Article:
Residents near Batangas province in the Philippines have been warned of a possible "volcanic tsunami" after the Taal Volcano's spew on Saturday. Local officials encouraged people to evacuate their homes immediately.
Taal Volcano in Batangas province, 66 kilometers (41 miles) south of Manila, generated "a short-lived phreatomagmatic burst" at 7:22 a.m. (11:22 p.m. GMT), the Philippine Institute of Volcanology and Seismology (Phivolcs) said in a bulletin.
This was followed by "nearly continuous phreatomagmatic activity that generated plumes (as high as 1.5 kilometers), accompanied by volcanic earthquake and infrasound signals," Phivolcs added.
Due to the activity, Phivolcs raised the alert status at Taal from level two to level three, which means there is "magmatic intrusion at the main crater that may further drive succeeding eruptions."
Local government officials in four villages around the volcano urged residents to evacuate to safer grounds, the national disaster agency said.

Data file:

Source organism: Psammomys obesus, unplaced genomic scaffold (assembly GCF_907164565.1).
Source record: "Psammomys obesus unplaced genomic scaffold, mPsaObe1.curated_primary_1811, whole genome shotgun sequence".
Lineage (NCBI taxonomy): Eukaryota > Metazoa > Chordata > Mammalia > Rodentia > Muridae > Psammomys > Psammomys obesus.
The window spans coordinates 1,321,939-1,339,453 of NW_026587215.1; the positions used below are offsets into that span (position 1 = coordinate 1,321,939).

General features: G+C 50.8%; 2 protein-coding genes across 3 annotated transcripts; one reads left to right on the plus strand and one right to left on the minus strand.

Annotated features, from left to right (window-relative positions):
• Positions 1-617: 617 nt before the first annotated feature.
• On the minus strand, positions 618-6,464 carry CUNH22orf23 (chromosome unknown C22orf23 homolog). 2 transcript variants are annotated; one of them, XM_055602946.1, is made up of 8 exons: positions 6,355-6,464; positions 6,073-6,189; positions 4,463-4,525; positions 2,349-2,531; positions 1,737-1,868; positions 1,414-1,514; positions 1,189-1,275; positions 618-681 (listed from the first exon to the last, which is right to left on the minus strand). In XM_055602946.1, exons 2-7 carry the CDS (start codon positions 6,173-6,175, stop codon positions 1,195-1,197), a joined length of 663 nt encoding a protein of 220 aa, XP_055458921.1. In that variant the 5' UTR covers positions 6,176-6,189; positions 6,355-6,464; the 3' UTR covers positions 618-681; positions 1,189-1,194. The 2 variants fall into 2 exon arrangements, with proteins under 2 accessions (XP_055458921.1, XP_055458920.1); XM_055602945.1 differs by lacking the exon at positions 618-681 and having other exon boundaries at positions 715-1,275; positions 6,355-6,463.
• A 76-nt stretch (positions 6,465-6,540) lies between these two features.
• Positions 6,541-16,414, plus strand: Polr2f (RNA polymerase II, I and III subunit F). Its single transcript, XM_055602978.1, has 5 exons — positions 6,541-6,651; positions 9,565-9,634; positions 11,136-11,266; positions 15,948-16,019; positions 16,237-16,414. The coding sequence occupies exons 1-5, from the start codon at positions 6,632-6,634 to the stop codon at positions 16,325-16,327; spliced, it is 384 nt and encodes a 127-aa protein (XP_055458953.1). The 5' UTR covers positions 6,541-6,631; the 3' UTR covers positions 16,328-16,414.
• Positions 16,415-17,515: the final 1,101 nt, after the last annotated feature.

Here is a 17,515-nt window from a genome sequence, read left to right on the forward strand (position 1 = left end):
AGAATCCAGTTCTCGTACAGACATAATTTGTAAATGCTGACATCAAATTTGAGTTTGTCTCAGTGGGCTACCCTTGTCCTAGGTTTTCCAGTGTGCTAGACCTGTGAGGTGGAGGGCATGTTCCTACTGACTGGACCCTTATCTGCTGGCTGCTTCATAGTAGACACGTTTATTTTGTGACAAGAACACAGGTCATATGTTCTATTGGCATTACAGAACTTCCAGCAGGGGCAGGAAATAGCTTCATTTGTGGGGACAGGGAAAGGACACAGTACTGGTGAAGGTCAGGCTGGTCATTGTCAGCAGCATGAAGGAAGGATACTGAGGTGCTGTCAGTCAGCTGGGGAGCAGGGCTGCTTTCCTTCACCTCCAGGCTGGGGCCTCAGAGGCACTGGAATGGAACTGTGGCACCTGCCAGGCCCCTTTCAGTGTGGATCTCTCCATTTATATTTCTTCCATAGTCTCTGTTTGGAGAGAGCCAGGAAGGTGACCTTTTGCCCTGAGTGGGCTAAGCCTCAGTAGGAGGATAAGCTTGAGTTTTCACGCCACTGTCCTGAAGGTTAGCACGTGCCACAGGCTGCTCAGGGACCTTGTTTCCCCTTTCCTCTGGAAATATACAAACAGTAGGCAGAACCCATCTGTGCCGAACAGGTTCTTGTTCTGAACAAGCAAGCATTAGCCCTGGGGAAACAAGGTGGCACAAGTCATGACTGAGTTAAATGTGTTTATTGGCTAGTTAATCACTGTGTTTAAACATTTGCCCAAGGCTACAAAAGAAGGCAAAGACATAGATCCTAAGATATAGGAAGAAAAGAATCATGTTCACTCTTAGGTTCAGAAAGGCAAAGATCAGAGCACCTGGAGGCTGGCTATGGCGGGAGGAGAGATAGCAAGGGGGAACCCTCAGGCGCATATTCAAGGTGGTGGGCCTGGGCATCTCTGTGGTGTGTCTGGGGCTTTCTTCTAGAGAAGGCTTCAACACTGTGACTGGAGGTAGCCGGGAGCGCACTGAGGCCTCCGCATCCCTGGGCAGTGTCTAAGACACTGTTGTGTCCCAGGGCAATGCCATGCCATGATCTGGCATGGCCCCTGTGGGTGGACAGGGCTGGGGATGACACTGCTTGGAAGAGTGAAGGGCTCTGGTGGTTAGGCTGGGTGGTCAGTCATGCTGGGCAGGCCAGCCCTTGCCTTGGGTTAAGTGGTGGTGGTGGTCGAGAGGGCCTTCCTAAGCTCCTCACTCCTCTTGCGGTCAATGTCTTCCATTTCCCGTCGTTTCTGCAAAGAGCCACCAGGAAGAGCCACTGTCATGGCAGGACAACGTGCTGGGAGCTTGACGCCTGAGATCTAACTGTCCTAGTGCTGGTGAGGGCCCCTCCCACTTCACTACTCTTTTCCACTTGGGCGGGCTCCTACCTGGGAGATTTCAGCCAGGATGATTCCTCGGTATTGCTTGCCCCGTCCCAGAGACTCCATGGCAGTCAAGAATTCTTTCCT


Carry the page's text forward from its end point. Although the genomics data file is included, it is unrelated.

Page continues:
At least 1,100 residents have so far moved to five schools turned into evacuation centers, the agency said.
"Residents of the affected areas are advised to remain vigilant, take precautionary measures, and follow authorities' warnings and advisories," it said in a statement.
The Department of Health warned against exposure to falling volcanic ash: "Anyone who already suffers from problems such as bronchitis, emphysema or asthma should avoid exposure to volcanic ash."
"Stay indoors as much as possible, keep doors and windows closed," it added.
Taal's last major eruption was in January 2020, displacing more than 376,000 people. Thirty-nine people died due to illness while in evacuation centers and accidents caused by thick ashfall, according to the provincial government.
Taal has erupted 33 times since 1572.
It is a popular tourist destination for its picturesque crater lake and has the distinction of being the only known volcano in the world within a lake on an island./DPA